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Society Support US Grocery Ban On Orange Roughy

The Forest and Bird Protection Society today welcomed the decision of a major United States grocery chain, Wild Oats, not to stock orange roughy.

Society spokesperson, Barry Weeber, said the decision was a significant step forward in the promotion of sustainable fish populations and recognised the dire state of many orange roughy populations.

"Wild Oats is a major United States grocery chain with more than 75 stores throughout the US. The company has decided not to sell orange roughy, patagonian toothfish, north Atlantic swordfish or marlin because of their plummeting populations."

Mr Weeber said the state of orange roughy populations in New Zealand waters was appalling. "Only one of the populations is thought to be above sustainable population levels and two stocks had been reduced to just 7 percent of their unfished size."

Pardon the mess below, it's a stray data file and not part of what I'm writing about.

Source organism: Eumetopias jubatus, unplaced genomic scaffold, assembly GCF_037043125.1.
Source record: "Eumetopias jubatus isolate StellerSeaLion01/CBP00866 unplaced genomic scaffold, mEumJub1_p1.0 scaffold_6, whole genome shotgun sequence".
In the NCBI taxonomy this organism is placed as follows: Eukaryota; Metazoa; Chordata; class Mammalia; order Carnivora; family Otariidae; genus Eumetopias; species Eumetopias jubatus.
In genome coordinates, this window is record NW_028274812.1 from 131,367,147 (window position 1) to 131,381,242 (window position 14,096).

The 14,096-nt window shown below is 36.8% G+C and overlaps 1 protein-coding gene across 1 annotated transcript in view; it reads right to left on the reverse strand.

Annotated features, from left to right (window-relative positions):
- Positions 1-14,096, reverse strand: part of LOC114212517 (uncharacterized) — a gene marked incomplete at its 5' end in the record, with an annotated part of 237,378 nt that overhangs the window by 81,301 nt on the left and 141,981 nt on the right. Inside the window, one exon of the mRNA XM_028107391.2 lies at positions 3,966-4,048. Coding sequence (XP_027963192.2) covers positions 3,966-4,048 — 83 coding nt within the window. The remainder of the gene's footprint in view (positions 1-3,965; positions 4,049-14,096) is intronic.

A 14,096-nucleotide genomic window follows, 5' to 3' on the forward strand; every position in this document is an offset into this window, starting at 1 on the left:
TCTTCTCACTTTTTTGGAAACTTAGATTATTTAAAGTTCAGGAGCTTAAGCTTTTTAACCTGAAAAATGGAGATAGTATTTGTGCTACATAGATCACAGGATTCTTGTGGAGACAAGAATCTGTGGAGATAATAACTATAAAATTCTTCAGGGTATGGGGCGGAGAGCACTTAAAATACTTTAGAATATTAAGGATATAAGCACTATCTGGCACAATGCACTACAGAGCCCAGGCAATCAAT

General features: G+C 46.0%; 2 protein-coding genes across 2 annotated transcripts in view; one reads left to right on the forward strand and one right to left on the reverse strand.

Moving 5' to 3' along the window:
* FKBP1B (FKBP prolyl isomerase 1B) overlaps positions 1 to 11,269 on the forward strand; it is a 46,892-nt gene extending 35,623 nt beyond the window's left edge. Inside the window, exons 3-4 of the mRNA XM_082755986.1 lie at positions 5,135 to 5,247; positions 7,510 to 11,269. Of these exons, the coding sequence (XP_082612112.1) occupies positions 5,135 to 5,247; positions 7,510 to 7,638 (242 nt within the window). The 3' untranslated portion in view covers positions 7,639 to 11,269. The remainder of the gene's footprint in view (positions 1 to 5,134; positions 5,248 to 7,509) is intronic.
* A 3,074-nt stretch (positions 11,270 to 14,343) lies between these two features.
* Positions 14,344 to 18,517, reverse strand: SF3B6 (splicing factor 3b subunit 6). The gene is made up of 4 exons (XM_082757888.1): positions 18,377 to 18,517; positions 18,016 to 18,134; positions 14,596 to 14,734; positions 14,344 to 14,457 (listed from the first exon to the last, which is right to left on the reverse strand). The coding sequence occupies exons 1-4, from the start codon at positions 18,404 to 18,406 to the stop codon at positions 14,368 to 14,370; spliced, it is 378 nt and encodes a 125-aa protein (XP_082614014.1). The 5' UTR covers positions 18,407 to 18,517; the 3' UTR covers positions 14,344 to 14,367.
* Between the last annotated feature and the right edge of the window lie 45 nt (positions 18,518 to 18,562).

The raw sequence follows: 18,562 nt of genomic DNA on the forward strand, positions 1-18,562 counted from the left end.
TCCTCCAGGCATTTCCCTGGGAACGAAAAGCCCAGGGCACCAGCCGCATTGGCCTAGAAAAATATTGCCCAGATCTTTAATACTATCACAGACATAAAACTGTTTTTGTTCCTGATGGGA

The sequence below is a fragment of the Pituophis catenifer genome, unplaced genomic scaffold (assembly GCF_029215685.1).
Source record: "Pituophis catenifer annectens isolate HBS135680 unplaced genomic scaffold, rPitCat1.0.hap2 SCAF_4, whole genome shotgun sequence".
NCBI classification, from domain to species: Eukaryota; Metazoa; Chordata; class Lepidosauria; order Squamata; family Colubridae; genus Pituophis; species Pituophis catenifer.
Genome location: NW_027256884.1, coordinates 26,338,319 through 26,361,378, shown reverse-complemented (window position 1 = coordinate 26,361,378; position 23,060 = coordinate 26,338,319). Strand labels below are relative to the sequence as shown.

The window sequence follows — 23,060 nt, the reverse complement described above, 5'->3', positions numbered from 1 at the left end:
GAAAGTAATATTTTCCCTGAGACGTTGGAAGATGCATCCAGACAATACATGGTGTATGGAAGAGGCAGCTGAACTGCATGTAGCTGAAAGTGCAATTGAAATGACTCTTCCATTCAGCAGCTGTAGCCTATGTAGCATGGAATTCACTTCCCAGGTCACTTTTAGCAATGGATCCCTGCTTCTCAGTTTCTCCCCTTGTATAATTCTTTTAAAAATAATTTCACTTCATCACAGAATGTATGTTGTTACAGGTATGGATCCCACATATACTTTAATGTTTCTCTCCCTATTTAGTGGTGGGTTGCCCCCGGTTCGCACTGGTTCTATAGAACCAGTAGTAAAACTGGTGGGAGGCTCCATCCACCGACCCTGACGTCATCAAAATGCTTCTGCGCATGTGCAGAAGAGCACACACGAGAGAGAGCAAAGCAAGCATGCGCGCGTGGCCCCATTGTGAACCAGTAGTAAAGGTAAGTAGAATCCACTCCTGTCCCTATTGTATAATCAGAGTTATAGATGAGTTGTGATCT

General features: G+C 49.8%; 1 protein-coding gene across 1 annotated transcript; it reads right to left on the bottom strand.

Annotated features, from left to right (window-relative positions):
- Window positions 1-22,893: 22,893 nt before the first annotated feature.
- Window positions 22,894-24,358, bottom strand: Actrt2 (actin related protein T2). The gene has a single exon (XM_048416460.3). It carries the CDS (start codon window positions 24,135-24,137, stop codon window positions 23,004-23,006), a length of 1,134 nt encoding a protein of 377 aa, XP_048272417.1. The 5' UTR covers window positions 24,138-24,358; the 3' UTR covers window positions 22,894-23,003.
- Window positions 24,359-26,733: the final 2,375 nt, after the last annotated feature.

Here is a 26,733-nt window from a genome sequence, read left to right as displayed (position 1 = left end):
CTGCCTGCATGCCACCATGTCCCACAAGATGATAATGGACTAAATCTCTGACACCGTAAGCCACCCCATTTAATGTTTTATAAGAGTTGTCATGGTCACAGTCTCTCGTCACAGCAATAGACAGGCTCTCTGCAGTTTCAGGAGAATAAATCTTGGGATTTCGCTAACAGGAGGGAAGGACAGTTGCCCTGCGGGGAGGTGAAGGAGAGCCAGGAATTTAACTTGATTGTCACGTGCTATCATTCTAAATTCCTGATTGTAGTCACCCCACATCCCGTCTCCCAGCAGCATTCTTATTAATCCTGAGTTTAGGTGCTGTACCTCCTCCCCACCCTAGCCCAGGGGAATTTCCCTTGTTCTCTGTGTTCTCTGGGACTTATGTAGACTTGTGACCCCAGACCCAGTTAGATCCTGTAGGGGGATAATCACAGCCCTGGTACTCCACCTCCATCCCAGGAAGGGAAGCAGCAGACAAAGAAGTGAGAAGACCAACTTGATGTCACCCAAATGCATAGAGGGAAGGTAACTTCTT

"The New Zealand government and the fishing industry must answer for the poor state of our orange roughy populations."

Mr Weeber said Ministers and the fishing industry has opposed taking action to cut catch limits or only agreed when the stock was significantly over-fished.

"Consumer pressure in important markets like the United States may force New Zealand to practice rather than just preach sustainable fisheries management.

"Deepwater fishing for orange roughy and other species is leaving a terrible legacy for the future. Fish nets are not only killing long-lived orange roughy but a range of other species including corals which can be up to several metres high."

Mr Weeber said that while orange roughy have been aged at well over 100 years, these coral features removed by trawlers even older - gorgonian corals have been aged by NIWA at over 500 years and bamboo corals at over 300 years."

"It will take centuries, if not millennia, for the marine environment to recover from the impacts of trawling for orange roughy and deepwater oreos."


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